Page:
In 1950, Ella Fitzgerald had the good sense to partner with pianist Ellis Larkins for the LP "Ella Sings Gershwin". That classic album and its followup "Songs in a Mellow Mood" were reissued on CD several years ago on a disc appropriately titled "Pure Ella". In this Retro Review, Thomas Cunniffe details why these recordings are among Fitzgerald's greatest.


BILL EVANS TRIO: "LIVE AT THE TOP OF THE GATE"
Historic recordings by Bill Evans are legion, but not all of the recordings have optimum music or sound. George Klabin and Resonance Records' new release "Live at the Top of the Gate" offers the Evans Trio at an important time in their development, and in spectacular sound. Thomas Cunniffe reviews the album.

GIL EVANS: "INTO THE HOT"
Following his 1961 big band masterpiece, "Out of the Cool", Gil Evans defied expectations with his next album, "Into the Hot". Evans acted only as producer, allowing John Carisi and Cecil Taylor to showcase their music. Amy Duncan reviews this classic album which contrasts Carisi's progressive big band charts with Taylor's avant-garde ensemble.
 

ELLA FITZGERALD: "ELLA SWINGS LIGHTLY"
In the mid-1950s, Ella Fitzgerald entered a period of simultaneous artistic growth and enormous popularity. Although the "Song Book" series garnered most of the attention, Fitzgerald several jazz albums including the splendid "Ella Swings Lightly" with the Marty Paich Dek-tette. Thomas Cunniffe discusses this album in this Retro Review.

RED GARLAND: "SWINGIN' ON THE KORNER"
When Red Garland left the Miles Davis Sextet in 1958, his career continued on with recordings for Prestige and a busy schedule of sideman appearances. But in 1962, Garland moved to Dallas to care for his ailing mother, and he didn't return to active playing for nearly a decade. Elemental's new 2-CD set. "Swingin' on the Korner" finds Garland in exceptional form, leading a trio with Leroy Vinnegar and Philly Joe Jones in live sets recorded in 1977 at San Francisco's Keystone Korner.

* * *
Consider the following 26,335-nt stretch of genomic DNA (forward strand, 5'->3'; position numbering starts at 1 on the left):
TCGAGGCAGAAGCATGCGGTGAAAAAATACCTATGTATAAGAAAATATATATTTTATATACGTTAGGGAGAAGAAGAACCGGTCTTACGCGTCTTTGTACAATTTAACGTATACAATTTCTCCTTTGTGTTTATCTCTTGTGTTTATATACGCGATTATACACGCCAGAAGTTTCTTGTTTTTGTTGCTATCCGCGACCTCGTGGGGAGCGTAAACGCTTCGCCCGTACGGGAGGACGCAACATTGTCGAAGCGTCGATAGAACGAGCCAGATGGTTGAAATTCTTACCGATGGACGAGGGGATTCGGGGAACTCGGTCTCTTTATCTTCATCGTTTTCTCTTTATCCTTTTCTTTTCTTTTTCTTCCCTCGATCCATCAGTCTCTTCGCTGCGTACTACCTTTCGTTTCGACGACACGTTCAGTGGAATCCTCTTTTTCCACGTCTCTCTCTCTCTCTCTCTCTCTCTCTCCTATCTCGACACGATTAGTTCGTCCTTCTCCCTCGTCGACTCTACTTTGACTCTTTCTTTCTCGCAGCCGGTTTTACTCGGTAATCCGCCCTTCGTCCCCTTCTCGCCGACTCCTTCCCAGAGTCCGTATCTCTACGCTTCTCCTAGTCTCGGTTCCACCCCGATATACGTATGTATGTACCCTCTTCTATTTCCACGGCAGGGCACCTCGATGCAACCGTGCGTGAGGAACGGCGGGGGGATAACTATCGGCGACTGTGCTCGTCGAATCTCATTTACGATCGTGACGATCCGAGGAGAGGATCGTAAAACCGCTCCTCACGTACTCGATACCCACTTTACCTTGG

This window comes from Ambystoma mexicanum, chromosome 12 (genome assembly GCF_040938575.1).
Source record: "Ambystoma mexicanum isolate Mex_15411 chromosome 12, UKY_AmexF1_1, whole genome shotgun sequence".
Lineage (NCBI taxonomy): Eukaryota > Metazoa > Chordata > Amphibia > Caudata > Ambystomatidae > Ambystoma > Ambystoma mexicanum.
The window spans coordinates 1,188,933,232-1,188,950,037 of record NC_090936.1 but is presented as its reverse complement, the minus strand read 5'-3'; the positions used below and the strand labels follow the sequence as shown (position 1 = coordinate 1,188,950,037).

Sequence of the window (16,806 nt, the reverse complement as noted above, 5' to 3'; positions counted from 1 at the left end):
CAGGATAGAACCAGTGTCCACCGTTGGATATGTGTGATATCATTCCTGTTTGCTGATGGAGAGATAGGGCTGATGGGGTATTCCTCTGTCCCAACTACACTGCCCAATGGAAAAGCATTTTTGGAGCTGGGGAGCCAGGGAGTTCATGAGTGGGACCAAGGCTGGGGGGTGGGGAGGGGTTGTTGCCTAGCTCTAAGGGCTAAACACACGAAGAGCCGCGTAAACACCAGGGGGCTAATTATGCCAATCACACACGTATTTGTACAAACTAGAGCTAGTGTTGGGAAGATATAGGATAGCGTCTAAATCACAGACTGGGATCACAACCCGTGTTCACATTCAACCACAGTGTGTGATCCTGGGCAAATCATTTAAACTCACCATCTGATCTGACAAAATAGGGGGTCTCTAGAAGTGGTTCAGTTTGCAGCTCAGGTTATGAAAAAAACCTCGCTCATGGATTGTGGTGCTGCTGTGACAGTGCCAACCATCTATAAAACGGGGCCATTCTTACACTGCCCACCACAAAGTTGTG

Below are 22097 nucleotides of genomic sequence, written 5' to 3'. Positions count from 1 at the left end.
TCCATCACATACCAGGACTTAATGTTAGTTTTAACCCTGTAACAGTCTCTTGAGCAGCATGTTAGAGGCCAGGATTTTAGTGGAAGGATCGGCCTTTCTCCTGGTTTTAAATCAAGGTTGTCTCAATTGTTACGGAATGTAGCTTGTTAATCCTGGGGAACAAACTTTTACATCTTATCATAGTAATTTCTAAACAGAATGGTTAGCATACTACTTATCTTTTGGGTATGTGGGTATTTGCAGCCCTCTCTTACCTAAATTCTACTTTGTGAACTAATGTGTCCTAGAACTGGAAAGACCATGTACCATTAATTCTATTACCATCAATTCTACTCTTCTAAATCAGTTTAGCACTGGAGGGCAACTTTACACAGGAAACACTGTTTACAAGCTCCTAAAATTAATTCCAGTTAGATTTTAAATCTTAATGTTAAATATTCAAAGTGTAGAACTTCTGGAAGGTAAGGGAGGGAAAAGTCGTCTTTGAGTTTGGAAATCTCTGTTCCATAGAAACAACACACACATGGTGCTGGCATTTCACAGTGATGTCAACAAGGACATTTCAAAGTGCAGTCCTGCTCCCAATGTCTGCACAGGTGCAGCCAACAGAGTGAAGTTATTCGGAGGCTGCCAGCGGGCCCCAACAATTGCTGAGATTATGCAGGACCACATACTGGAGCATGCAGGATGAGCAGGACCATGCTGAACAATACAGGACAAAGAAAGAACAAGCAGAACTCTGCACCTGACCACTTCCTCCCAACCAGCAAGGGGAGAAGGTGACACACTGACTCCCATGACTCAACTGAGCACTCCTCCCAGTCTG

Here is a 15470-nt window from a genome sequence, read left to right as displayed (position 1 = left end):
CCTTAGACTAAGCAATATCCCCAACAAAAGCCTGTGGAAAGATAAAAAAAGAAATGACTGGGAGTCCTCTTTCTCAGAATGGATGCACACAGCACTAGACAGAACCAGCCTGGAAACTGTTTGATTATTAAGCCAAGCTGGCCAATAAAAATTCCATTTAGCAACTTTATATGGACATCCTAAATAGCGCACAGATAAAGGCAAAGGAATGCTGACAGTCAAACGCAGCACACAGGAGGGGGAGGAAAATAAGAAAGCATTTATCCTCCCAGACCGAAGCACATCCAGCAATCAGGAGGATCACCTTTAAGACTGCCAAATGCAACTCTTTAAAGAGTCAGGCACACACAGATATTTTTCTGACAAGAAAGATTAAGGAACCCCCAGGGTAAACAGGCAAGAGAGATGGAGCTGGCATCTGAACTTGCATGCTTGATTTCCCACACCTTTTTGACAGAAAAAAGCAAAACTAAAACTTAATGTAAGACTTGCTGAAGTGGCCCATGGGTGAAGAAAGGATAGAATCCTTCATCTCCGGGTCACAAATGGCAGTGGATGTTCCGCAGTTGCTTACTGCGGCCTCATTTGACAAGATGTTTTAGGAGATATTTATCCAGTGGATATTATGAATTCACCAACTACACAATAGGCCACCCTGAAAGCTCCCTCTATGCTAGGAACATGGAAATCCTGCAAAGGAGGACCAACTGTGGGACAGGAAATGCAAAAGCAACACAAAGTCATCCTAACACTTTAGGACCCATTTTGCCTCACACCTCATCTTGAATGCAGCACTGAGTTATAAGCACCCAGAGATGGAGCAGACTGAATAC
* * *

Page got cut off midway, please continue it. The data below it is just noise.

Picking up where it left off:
ERROLL GARNER: "THE COMPLETE CONCERT BY THE SEA"
By all indications, it shouldn’t have been that special: just a run-out concert by the Erroll Garner Trio in a small California coastal town on the off-night of a nightclub engagement in San Francisco. Yet, on September 19. 1955, Erroll Garner's concert in Carmel-by-the-Sea was recorded by a young Army DJ, and subsequently issued by Columbia. To celebrate the album's 60th anniversary, the complete concert is being issued for the first time. In this Retro Review, Thomas Cunniffe tells the story behind "Concert by the Sea" and notes that the remastered  and restored sound is better than any previous issues. 

ERROLL GARNER: "READY, TAKE ONE"/SHIRLEY HORN: "LIVE AT THE FOUR QUEENS"
The names Erroll Garner and Shirley Horn do not usually appear side-by-side in jazz histories. Yet in a vintage interview, Horn said that Garner was her first jazz influence. Both Garner and Horn created unique styles that were difficult for others to copy, specifically Garner's idiosyncratic approach to rhythm and Horn's intimate way with ballads. Thomas Cunniffe reviews newly released recordings by Garner and Horn in this month's Retro Review.


STAN GETZ: "THE DOLPHIN"
One of Stan Getz' late masterpieces was "The Dolphin", a quartet recording made at San Francisco's Keystone Korner. New JHO contributor Chris Coulter offers his thoughts on the album and its companion disc, "Spring Is Here".